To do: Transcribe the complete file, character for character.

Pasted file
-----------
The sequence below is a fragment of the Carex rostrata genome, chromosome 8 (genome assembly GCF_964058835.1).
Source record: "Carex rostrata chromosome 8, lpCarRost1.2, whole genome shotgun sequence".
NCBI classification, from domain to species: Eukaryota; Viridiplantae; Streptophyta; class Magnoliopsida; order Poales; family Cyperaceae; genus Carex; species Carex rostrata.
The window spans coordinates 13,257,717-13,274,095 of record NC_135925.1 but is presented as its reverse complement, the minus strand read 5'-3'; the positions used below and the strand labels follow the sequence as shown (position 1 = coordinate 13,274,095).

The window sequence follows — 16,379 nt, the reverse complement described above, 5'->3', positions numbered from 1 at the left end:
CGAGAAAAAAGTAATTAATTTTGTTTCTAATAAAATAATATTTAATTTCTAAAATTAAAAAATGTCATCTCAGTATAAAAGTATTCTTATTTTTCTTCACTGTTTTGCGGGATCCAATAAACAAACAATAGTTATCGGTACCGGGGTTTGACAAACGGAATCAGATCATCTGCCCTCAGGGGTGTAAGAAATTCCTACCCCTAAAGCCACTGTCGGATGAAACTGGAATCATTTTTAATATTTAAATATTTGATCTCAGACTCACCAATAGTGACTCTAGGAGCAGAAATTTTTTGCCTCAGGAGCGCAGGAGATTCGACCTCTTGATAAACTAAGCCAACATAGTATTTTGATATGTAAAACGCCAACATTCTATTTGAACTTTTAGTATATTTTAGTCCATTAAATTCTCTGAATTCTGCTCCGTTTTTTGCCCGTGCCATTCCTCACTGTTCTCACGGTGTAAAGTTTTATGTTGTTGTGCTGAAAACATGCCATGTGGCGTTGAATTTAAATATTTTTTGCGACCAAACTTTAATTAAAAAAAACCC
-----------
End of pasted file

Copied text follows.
The sequence below is a fragment of the Carex rostrata genome, chromosome 8 (genome assembly GCF_964058835.1).
Source record: "Carex rostrata chromosome 8, lpCarRost1.2, whole genome shotgun sequence".
NCBI classification, from domain to species: Eukaryota; Viridiplantae; Streptophyta; class Magnoliopsida; order Poales; family Cyperaceae; genus Carex; species Carex rostrata.
The window spans coordinates 13,257,717-13,274,095 of record NC_135925.1 but is presented as its reverse complement, the minus strand read 5'-3'; the positions used below and the strand labels follow the sequence as shown (position 1 = coordinate 13,274,095).

The window sequence follows — 16,379 nt, the reverse complement described above, 5'->3', positions numbered from 1 at the left end:
CGAGAAAAAAGTAATTAATTTTGTTTCTAATAAAATAATATTTAATTTCTAAAATTAAAAAATGTCATCTCAGTATAAAAGTATTCTTATTTTTCTTCACTGTTTTGCGGGATCCAATAAACAAACAATAGTTATCGGTACCGGGGTTTGACAAACGGAATCAGATCATCTGCCCTCAGGGGTGTAAGAAATTCCTACCCCTAAAGCCACTGTCGGATGAAACTGGAATCATTTTTAATATTTAAATATTTGATCTCAGACTCACCAATAGTGACTCTAGGAGCAGAAATTTTTTGCCTCAGGAGCGCAGGAGATTCGACCTCTTGATAAACTAAGCCAACATAGTATTTTGATATGTAAAACGCCAACATTCTATTTGAACTTTTAGTATATTTTAGTCCATTAAATTCTCTGAATTCTGCTCCGTTTTTTGCCCGTGCCATTCCTCACTGTTCTCACGGTGTAAAGTTTTATGTTGTTGTGCTGAAAACATGCCATGTGGCGTTGAATTTAAATATTTTTTGCGACCAAACTTTAATTAAAAAAAACCC